Most, if not all, of the candidates coming out of the private sector will be taking a pretty significant pay cut, particularly if they have more than the 5 year minimum of experience.  The longer they have practiced law and the more experienced they are, both of which will make them better judges, the greater the likelihood they will be taking a pay cut and the greater the pay cut will be.  Oh, and let us not forget that, pursuant to Article V. Section 17,  of the Idaho Constitution and I.C. § 59-502, if the Judge cannot get a decision out in 30 days his/her pay is withheld until it is completed.

The candidates truly do “suffer the slings and arrows” in pursuit of their dream of becoming a Magistrate Judge.


And, while a candidate may only practice in one or two areas of the law in their private practice, from the first day on the job, which in most cases is before they have attended the New Judge orientation or the Judicial College, they are thrown into “a sea of troubles.”  They are required to know almost every area of the law since they may well be hearing cases in the following areas:  Civil cases under $10,000.00, whether contract, personal injury, or otherwise, evictions (including forcible entry, forcible detainer, and unlawful detainer), collections, the probate of wills and administration of estates of decedents, minors and incompetents (which can involve millions of dollars), guardianships, termination of parental rights, all actions for change of name, all proceedings for divorce, separate maintenance or annulment, including orders to show cause, hearings and issuance of restraining orders; including all child support and maintenance proceedings, all Domestic Violence and Protection Order proceedings, all habeas corpus proceedings, including all habeas corpus proceedings involved in a criminal proceeding or conviction, juvenile justice cases, misdemeanor cases (including D.U.I. and battery, etc.), infractions, arraignment court, proceedings pertaining to warrants for arrest or for searches and seizures; mental commitment proceedings, and proceedings for the preliminary examination to determine probable cause, commitment prior to trial or the release on bail of persons charged with criminal offenses, just to name a few.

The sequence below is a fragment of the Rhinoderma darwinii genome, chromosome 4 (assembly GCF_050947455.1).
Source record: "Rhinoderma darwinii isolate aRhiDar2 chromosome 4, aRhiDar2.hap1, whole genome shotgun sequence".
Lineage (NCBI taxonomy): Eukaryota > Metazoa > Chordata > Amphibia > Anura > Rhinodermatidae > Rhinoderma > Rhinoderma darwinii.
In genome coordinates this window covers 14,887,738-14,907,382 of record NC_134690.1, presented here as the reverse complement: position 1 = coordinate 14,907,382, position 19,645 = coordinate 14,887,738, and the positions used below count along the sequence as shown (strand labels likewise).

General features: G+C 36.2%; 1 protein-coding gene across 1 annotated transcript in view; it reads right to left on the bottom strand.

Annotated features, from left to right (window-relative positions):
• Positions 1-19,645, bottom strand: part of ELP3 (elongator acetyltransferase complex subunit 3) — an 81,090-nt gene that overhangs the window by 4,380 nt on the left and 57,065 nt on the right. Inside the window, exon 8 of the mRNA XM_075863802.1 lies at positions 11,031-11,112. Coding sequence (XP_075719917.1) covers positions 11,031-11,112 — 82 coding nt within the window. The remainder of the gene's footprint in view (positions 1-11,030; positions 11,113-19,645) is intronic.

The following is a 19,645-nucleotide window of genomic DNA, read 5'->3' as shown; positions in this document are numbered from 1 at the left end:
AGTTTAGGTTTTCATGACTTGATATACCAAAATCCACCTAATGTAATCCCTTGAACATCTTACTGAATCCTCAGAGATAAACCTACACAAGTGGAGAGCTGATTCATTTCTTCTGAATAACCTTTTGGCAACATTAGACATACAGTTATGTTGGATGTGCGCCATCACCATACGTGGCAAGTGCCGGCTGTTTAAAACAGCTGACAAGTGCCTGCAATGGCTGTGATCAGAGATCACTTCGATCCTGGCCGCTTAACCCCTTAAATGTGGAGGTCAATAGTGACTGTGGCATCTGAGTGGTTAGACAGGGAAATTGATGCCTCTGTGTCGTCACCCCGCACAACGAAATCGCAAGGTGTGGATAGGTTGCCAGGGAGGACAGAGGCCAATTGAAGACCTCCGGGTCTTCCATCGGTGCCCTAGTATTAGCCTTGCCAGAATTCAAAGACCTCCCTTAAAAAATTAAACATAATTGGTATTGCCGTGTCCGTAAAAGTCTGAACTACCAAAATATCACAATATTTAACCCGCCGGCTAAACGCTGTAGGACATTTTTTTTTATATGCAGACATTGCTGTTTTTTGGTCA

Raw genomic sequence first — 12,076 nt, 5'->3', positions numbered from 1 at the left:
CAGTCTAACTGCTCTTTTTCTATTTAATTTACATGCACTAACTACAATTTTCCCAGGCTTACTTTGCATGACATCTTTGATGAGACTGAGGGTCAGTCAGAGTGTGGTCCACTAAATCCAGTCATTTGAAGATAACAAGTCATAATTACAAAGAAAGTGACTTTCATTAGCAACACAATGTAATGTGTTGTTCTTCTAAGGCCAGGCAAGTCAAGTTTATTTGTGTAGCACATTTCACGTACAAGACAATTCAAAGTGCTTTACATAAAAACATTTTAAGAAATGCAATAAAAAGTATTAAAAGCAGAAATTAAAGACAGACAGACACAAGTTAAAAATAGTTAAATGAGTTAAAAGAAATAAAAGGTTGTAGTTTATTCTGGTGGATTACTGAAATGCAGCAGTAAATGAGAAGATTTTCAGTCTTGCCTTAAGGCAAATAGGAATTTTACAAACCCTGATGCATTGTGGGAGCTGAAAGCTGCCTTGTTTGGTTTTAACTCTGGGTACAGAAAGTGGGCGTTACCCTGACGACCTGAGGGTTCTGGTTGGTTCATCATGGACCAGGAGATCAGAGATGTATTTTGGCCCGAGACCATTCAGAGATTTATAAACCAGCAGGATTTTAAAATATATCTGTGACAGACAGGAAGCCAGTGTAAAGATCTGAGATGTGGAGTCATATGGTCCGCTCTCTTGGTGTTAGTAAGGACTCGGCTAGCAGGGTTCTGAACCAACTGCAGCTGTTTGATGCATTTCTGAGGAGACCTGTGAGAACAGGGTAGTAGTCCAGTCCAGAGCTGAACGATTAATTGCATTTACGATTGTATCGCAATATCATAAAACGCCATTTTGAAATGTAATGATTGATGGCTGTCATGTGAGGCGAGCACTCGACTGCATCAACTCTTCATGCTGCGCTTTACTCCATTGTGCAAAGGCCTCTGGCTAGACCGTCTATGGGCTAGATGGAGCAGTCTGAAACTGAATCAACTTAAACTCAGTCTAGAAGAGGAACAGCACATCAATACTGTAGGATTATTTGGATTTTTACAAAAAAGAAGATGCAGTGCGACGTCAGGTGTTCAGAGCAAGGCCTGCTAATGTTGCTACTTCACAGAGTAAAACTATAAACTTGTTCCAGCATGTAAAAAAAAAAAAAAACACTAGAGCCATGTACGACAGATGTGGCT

A Magistrate Judge can, and often does, go from deciding where children will live in a family law case in the morning to deciding who will go to jail in a criminal case in the afternoon.  From presiding over an adoption one day to terminating parental rights the next.  From deciding if someone was actually speeding to deciding if there is probably cause to bind a defendant over to the District Court on a First Degree Murder charge which may carry the death penalty, to deciding who gets to inherit millions of dollars in an estate.  They literally have to know it all.

And they have to know it all the time.  A Magistrate Judge will usually be assigned “on call” duties, which means they review all the requests for warrants and new felony criminal complaints and also arraign defendants on new criminal charges.  And they do this on top of their regular calendar of cases during the day.  And when “on call,” they have to be available in the middle of the night for warrants for blood draws and search warrants, etc. and also be available on weekends to review new cases and determine bond amounts.  If they are a judge in a one judge county they have these duties 24/7/356.  If they are a judge in a multi-judge county they usually rotate these duties.

Magistrate Judges are the first line of defense against “the sea of troubles” citizens find themselves in, whether by their own doing or not.


So one can see that “to be or not to be” is not really the question, it is the answer. For if a person is asking themselves whether they want to be a Magistrate Judge or not, the answer is more than likely “…not to be.” For the vast majority of Magistrate Judges, if not all of them, there really was no question of whether they wanted to be a Magistrate Judge, they already knew that. They apply because they know that is what they want to do and they serve because they love the job and they want to give back to the community that they live in.

That is the answer.

Judge Scott E. Axline has been a magistrate judge in Bannock County, Idaho since January 4, 2013. He covers cases in the Sixth Judicial District and has also been appointed by the Idaho Supreme Court to hear cases in the Seventh Judicial District. He and his wife, Jackie, have four children and 11 1/2 grandchildren.